U.S. Pat. No. 4,527,567 to Fischler et al describes a method and apparatus for automatically evaluating the quality of the performance of a cardiac pacing system. Specifically the invention discloses an extracorporeal self-contained online beat to beat pacemaker function analyzer for automatically evaluating and indicating the quality of performance of cardiac pacing systems implanted in place for routine examination of ambulatory patients. Further, long term surveillance of hospitalized patients and examination of ECG traces of remote technical patients transferred by telephone or radio to central follow-up stations is also disclosed. The pacemaker function analyzer provides a comprehensive examination of a synchronous demand and demand hysterisis testmakers of all makes including the state of the pacemaker's battery, the intactness of the electronic circuitry and of the electrodes and of the proper location of the electrodes in the heart.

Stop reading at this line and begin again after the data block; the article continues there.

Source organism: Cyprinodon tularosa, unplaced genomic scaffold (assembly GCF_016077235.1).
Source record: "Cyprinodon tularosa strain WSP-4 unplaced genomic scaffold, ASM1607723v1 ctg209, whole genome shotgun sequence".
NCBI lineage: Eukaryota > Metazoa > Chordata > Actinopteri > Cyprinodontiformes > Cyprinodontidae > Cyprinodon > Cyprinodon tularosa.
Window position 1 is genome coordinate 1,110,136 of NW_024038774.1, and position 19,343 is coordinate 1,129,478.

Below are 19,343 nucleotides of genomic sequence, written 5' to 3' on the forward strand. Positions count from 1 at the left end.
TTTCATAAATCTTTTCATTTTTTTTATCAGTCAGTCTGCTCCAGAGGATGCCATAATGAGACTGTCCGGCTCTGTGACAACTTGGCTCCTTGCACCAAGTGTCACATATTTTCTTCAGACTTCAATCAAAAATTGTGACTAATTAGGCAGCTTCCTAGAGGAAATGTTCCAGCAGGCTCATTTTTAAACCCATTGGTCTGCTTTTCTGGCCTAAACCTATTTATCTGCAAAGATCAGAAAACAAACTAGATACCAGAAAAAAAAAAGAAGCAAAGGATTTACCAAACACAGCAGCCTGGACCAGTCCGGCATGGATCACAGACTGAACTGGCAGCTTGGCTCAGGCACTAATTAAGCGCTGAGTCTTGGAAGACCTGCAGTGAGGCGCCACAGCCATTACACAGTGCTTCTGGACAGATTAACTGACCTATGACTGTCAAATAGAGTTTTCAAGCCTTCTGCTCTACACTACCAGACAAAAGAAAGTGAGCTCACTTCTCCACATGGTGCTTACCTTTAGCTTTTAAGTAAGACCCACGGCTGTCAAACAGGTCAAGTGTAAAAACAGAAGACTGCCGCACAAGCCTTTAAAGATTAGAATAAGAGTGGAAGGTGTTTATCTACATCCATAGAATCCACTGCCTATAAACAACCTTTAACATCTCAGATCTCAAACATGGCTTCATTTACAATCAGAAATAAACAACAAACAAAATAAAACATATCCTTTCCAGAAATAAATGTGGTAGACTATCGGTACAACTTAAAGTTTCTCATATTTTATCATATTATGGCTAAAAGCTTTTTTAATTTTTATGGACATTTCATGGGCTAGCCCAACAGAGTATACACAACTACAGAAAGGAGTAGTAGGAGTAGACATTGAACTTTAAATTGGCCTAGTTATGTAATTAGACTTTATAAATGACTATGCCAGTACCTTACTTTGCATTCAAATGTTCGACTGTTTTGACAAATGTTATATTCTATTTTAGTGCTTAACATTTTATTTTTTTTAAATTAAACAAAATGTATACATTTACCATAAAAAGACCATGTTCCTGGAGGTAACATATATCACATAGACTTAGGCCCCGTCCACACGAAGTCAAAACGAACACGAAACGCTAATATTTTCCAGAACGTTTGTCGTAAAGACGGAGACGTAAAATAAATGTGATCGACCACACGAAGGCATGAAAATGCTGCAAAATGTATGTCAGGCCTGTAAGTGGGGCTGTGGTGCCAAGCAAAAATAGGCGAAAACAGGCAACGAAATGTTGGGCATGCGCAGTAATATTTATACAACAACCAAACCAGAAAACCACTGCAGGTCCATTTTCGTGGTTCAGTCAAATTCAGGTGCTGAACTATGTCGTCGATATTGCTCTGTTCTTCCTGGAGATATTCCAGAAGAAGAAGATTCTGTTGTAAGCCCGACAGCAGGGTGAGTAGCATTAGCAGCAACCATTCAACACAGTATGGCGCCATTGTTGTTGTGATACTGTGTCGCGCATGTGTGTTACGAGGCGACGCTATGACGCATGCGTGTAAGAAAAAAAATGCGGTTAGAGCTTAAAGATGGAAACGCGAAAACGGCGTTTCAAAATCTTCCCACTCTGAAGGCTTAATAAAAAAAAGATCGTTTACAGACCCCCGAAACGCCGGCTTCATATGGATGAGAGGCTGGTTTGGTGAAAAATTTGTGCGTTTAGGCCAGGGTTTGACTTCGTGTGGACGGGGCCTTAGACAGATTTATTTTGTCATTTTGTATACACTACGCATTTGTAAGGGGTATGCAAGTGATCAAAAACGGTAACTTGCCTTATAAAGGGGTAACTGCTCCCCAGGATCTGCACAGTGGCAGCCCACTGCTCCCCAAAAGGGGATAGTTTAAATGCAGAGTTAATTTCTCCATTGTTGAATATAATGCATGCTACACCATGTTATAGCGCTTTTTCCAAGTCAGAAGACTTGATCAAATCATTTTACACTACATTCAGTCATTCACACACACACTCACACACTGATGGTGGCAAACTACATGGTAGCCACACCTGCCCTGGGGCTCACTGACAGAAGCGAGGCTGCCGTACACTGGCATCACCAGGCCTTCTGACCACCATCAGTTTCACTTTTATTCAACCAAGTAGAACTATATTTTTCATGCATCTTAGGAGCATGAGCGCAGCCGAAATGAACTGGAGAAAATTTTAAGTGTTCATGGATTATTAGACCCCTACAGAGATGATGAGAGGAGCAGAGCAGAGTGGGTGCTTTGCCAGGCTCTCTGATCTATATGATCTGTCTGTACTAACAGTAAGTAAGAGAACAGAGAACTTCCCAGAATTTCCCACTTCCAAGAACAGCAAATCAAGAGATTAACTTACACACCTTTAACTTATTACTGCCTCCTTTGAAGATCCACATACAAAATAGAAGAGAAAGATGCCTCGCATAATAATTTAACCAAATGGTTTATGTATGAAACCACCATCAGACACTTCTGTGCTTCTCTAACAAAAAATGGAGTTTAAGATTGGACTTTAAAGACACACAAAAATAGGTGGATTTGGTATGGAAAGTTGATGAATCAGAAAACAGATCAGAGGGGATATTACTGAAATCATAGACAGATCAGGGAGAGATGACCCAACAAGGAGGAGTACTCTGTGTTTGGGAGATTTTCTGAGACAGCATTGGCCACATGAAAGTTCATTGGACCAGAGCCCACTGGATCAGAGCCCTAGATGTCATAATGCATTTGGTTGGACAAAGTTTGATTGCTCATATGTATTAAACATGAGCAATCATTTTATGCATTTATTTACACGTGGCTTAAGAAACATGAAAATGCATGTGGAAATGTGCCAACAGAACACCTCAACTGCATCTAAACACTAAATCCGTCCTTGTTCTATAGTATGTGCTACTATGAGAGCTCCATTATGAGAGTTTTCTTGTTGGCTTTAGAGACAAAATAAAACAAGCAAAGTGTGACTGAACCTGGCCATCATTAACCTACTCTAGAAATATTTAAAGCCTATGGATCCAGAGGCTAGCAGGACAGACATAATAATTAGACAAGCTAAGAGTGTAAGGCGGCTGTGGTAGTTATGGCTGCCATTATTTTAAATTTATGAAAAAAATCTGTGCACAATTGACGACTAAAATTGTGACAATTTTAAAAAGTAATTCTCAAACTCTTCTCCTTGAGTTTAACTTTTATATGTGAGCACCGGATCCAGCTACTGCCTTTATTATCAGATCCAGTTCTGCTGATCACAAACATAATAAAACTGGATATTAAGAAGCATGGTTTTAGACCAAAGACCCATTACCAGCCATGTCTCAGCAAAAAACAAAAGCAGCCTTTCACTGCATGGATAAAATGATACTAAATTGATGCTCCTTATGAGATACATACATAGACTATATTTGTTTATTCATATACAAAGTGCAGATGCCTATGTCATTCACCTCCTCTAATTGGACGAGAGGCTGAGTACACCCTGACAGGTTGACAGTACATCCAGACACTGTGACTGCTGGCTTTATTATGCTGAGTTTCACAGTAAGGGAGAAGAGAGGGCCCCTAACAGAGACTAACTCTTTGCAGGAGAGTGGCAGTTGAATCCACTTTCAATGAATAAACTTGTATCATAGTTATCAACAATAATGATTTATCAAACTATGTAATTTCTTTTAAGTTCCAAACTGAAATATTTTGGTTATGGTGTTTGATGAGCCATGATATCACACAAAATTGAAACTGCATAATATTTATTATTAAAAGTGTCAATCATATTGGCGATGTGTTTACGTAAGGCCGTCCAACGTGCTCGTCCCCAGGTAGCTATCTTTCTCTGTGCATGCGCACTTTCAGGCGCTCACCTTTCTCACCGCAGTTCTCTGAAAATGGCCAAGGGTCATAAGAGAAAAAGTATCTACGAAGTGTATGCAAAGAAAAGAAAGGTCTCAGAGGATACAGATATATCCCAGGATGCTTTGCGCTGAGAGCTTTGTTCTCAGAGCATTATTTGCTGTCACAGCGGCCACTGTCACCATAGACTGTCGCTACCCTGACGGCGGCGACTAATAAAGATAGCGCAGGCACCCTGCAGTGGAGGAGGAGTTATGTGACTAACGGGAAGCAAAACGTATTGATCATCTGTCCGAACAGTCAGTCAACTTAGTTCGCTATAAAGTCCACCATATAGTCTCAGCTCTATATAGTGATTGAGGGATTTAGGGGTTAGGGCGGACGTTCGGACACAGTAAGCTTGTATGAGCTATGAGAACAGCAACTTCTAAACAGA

U.S. Pat. No. 4,596,255 to Snell et al, discloses apparatus for interpreting and displaying cardiac events of a heart connected to a cardiac pacing means. The system includes a display unit, a telemetry head, a first interpreting means connected to the telemetry head, a second interpreting means connected to a number of ECG electrodes having paddles at said digital end by electrical conduits, a control means connected to the first and second interpreting means and respectively, a multi-section memory means with means connected to said control means. Further, a digital to analog converter connected to a memory system, a printing means and a logic system that is in turn connected to the display means. U.S. Pat. No. 4,791,936 to Snell et al, discloses, in addition to the disclosures in U.S. Pat. No. 4,596,255, a process in which information telemetered from the implanted pacing means is separated in viable sets of data pertaining to a prescribed function such as atrial events, ventricular events, pacemaker timed events, sensor events and the like. Skin ECG information may also be received through another interpreting means in addition to pacemaker telemetered data. Parallel processing channels are employed to process all the received data while maintaining synchronization therebetween. Memory means allows the processed data to be stored for subsequent printouts through a digital to analog converter and printer or to be displayed on a display monitor. The display monitor is controlled by display logics that includes the capability to simultaneously display a number of selected data sets while maintaining the synchronization therebetween. The system also allows displayed events to be identified with unique markers, or synchronized with displayed time intervals associated with the operation of the pacemaker.